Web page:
I won’t go into the details of selecting good authentic saffron in this blog, but the fake stuff fascinated me. While there are some good fakes that require pretty sophisticated testing, many fakes are easily spotted impostors. These are made by simply dying corn silk with either red food colouring or paprika. The tests to spot them are simple, as this Youtube video shows.

This got me wondering: how can it be profitable to make and sell such poor quality fakes? After all, if one can detect them so easily after a few minutes of education, wouldn’t anyone selling these fakes be immediately discovered and never make a sale? (Or much worse: in Middle Ages, those found selling adulterated saffron were executed under the Safranschou code.)

Sadly, there must be a large enough cohort of people (aka tourists?) that buy saffron without knowing the first thing about it. Or, to put it another way, clearly counterfeit saffron doesn’t need to be a quality imitation to be an effective scam, it just needs to be good enough to fool a person that lacks either the knowledge, time or incentive to perform the simple tests (such as a tourist in a rush to get back to a tour bus).

Later that night I realized that the cybersecurity world has been seeing this same situation playing out in the area of digital signatures for executable files (aka code signing). In 2017, Doowon Kim, Bum Jun Kwon, and Tudor Dumitraș at the University of Maryland published a paper investigating malware that carried digital signatures.

Some of the malware they investigated had been digitally signed with keys stolen from legitimate companies: Stuxnet being the most famous example of this sort of trickery. In other cases, malware was signed using certificates that had been mistakenly issued to malicious actors impersonating legitimate companies. For example, in 2001 VeriSign issued two code signing certificates with the common name of “Microsoft Corporation” to an adversary who claimed to be a Microsoft employee. Both of these types of exploits require a considerable amount of expertise and effort to carry out.

However, the authors discovered a third unbelievably simple exploit that accounted for almost one-third of the signed malware in the wild. In the words of the authors:

We find that simply copying an Authenticode signature from a legitimate file to a known malware sample may cause anti-virus products to stop detecting it, even though the signature is invalid, as it does not match the file digest. 34 anti-virus products are affected, and this type of abuse accounts for 31.1% of malware signatures in the wild.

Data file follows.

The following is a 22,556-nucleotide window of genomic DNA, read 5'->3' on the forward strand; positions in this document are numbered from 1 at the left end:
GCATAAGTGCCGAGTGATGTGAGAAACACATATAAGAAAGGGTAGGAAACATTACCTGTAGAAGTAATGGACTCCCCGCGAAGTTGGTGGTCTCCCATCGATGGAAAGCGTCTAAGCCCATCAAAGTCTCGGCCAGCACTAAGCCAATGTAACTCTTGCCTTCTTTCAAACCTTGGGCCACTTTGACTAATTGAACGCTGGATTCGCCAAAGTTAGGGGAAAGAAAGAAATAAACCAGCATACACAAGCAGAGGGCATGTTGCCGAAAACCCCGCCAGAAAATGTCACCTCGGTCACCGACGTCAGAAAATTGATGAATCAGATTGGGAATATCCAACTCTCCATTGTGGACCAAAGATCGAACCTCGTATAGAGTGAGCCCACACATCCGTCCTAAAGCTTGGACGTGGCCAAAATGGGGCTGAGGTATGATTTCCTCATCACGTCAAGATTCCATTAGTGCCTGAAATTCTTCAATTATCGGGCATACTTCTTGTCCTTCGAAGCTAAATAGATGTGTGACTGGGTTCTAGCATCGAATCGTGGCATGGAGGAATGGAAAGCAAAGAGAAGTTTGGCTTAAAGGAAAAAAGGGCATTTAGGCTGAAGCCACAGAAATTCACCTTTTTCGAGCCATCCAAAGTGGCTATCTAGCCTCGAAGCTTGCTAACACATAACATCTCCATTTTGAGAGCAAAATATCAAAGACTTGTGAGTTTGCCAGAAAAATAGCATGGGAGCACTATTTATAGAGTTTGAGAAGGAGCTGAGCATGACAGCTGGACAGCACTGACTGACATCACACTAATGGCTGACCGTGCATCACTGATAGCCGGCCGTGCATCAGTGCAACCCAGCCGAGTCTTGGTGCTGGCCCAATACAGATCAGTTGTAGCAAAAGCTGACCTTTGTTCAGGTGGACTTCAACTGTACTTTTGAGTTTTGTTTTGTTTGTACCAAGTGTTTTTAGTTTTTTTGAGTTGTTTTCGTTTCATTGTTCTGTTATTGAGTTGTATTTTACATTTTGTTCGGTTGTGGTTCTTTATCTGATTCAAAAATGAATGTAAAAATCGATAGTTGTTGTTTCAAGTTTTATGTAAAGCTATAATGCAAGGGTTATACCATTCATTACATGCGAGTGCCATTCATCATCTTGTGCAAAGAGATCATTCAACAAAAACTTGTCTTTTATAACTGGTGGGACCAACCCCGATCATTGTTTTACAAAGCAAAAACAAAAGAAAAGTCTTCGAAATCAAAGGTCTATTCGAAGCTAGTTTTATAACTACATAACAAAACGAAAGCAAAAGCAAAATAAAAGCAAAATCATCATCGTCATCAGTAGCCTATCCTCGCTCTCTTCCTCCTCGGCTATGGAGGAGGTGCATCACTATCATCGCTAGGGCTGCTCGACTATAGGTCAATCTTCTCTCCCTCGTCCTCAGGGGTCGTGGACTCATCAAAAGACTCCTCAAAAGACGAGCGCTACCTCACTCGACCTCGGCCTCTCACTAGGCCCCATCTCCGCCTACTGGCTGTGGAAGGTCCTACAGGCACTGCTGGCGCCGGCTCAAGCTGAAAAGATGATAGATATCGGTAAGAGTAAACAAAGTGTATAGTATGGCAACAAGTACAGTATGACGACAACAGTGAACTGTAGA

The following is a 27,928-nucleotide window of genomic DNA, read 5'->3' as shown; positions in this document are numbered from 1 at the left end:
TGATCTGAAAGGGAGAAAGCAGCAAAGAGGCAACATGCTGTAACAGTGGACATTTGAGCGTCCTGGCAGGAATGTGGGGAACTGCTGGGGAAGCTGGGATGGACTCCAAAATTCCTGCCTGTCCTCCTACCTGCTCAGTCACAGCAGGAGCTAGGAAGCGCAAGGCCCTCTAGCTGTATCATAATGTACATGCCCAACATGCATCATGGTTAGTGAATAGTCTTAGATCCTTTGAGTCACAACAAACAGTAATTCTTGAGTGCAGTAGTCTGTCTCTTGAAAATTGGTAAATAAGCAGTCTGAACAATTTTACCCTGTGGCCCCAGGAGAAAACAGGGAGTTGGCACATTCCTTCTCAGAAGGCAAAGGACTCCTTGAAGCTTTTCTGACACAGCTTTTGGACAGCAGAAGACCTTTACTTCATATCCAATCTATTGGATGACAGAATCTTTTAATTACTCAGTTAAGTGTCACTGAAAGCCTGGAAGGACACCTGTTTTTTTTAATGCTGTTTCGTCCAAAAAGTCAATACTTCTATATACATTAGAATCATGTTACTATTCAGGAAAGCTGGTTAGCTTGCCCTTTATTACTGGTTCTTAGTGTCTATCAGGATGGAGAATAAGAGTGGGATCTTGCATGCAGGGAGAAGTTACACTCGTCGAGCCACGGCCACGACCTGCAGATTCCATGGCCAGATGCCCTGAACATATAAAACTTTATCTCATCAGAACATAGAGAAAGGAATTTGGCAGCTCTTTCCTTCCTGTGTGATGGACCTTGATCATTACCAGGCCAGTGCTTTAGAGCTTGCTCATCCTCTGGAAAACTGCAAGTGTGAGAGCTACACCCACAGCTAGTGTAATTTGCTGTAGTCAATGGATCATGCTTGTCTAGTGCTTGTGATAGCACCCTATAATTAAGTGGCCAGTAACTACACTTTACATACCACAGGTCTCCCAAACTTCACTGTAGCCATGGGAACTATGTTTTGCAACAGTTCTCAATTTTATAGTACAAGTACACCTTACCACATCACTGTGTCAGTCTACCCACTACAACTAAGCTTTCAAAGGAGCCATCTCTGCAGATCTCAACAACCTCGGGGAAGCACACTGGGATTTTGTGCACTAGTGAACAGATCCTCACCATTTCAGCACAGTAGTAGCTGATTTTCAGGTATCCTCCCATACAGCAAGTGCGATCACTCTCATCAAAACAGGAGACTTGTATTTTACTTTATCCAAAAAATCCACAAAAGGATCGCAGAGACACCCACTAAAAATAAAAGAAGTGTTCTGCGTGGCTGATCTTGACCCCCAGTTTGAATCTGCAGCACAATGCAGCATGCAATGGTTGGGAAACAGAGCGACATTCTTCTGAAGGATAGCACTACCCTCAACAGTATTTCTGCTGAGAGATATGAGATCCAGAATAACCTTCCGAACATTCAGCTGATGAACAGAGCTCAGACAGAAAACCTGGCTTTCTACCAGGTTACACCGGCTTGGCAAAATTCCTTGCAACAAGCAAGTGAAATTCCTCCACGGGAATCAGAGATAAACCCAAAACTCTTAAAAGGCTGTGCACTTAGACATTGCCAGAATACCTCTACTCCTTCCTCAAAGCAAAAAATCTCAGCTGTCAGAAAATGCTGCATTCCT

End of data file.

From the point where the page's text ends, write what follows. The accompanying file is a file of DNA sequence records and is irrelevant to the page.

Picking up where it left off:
This is the digital equivalent of the border officer that lets you pass simply because you have a passport in your hand. Not taking the time to see if the passport actually belongs to you completely invalidates the integrity of the passport system.

Now, in all my travels, I’ve never actually seen a border officer do this. They are trained to follow the approved validation processes that ensure all but the most skillfully constructed fake passport is detected.

But, like saffron purchasers, much of the IT and OT world has been assuming that the mere existence of a digital signature is proof of that software being trustworthy. This is a terrible assumption that allows malicious actors an easy attack path. Unless we start to properly test software signatures, the bad guys will penetrate our systems just as quickly as the scam artist in the medina separates tourists and their money.

For More Information:

Doowon Kim, Bum Jun Kwon, and Tudor Dumitraș Certified Malware: Measuring Breaches of Trust in the Windows Code-Signing PKI, CCS ’17 Proceedings of the 2017 ACM SIGSAC Conference on Computer and Communications Security, Pages 1435-1448, October 2017

Watch how FACT handles code signing/certificate checking:

For More Reading:

NIST 800-63-3 Appendix A: The Strength of Memorized Secrets:

Who Infected Schneider Electrics’ Thumbdrive?

Infected USB Drive

On 24 August 2018 Schneider Electric issued a security notification alerting users that the Communications and Battery Monitoring devices for their Conext Solar Energy Monitoring Systems  were shipped with malware-infected USB drives.

First of all, kudos to Schneider Electric for alerting their customers and providing information on how to remedy the situation. According to Schneider, the infected files would not affect the devices themselves. Schneider also noted that the particular malware was easy to detect and remove by common virus scanning programs.

Provided that all of Schneider’s customers read these alerts, this should remain a minor security incident. Unfortunately, this is a big assumption. Due to the complexities of modern distribution channels, I’m pretty certain no one in the world knows if the Schneider notice is getting to the people who actually use the Conext product. It could be getting stuck on some purchasing manager’s desk, never to be forwarded to the technicians in the field. Or it could be languishing in the inbox of an engineering firm that is no longer working at the location where the Conext product is deployed. If ZDNet and CyberScoop had not reported on the story, it may have stayed off everyone’s radar.   Clearly, both vendors and asset owners need better ways of sharing urgent security information.

The Conext Battery Monitor from Schneider Electric
The Conext Battery Monitor
Source: Schneider Electric

But what is especially interesting is that the thumb drives were not infected at Schneider’s facilities.  They were infected via a third-party supplier during the manufacturing process. Like ALL major ICS vendors, the supply chain for Schneider hardware, software (and even the media upon which it is shipped) is exposed to many hands.

This situation highlights an alarming reality in the ICS world. Just because a digital file comes from a trusted vendor doesn’t mean you can trust all the other companies that touched that file.